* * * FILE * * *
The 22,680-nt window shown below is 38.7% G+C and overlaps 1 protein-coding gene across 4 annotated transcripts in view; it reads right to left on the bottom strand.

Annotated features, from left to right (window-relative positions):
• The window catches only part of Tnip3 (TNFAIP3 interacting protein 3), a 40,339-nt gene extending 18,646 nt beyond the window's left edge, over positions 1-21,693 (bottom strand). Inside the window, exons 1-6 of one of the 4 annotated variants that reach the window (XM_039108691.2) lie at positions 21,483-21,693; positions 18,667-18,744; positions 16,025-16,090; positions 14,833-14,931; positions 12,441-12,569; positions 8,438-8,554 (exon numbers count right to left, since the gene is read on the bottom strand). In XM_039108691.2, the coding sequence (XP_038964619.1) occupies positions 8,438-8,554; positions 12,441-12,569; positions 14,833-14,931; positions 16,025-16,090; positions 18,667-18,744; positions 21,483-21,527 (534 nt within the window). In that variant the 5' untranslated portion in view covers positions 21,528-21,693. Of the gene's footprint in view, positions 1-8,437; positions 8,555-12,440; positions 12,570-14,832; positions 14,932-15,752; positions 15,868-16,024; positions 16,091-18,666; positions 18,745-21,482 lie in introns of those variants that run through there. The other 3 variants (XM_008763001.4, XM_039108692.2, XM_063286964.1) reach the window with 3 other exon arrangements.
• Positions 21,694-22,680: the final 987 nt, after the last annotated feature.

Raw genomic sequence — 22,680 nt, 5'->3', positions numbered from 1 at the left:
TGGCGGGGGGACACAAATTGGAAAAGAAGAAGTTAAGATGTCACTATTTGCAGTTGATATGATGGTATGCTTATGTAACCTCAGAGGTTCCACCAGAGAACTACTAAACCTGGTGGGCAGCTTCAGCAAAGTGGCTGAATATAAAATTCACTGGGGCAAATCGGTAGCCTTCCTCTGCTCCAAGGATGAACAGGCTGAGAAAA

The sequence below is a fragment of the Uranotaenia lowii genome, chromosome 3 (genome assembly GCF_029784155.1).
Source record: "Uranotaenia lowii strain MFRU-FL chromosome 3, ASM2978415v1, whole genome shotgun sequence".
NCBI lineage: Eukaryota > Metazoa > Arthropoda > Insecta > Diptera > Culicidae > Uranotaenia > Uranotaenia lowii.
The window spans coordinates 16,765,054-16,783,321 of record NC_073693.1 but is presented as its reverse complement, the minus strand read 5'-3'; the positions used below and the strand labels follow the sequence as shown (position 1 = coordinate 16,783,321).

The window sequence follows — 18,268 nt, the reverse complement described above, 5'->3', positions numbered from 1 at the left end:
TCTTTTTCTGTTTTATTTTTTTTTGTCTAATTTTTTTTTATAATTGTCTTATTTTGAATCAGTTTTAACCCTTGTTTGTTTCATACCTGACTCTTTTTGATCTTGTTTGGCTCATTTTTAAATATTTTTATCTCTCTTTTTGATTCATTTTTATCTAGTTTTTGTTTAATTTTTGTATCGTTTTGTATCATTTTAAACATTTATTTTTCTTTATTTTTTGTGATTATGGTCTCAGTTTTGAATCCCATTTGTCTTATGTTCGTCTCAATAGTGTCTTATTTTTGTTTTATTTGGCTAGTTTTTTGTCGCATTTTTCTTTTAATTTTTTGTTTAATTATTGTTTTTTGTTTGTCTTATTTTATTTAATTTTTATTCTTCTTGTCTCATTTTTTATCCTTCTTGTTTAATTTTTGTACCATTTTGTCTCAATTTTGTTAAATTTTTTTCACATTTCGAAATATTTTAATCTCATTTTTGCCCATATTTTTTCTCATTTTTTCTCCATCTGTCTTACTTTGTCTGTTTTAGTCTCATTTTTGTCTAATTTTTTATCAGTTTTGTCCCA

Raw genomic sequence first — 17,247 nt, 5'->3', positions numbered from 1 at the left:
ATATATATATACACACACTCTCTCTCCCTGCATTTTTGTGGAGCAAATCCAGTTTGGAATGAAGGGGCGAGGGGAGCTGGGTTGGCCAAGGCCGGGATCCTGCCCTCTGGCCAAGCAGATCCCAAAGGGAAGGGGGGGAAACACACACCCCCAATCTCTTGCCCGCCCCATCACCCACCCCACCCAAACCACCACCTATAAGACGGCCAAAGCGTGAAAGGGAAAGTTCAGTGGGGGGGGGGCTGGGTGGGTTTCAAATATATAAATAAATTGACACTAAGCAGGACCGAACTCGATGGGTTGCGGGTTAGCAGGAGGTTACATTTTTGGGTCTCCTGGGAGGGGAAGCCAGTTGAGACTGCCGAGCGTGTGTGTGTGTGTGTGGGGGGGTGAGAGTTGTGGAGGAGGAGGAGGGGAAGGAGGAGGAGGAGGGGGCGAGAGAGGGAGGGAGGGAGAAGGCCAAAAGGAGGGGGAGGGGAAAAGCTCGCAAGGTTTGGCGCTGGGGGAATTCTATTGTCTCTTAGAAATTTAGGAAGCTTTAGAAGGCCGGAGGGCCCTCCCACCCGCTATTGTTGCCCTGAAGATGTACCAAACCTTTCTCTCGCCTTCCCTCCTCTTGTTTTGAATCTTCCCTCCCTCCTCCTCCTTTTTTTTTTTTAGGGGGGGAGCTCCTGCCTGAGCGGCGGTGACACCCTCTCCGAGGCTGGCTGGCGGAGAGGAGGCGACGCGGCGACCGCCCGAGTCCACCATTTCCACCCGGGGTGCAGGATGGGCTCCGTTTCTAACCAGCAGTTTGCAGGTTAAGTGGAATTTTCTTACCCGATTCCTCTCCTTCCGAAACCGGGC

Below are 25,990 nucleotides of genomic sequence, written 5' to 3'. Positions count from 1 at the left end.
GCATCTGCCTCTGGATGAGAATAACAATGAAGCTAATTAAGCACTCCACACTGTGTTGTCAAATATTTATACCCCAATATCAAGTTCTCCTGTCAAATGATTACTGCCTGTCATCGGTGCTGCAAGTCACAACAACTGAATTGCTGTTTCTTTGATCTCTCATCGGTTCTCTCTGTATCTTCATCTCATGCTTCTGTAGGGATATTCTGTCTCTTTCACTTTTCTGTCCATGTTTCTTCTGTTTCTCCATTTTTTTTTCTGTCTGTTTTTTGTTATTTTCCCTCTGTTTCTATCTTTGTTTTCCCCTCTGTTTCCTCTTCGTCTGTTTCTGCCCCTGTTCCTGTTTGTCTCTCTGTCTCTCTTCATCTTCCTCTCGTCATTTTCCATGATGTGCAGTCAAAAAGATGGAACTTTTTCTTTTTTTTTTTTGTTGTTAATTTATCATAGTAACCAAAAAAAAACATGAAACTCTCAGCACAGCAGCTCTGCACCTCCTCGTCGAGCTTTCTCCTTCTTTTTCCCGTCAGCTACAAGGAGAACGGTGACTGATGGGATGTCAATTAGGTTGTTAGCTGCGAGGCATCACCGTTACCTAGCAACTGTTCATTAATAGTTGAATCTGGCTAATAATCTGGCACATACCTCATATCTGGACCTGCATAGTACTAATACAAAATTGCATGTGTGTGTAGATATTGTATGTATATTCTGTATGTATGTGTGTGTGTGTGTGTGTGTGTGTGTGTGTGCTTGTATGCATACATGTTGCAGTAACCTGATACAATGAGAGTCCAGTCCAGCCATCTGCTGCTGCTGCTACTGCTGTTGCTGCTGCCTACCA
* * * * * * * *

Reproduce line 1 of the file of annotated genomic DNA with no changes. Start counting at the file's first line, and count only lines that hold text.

The 22,680-nt window shown below is 38.7% G+C and overlaps 1 protein-coding gene across 4 annotated transcripts in view; it reads right to left on the bottom strand.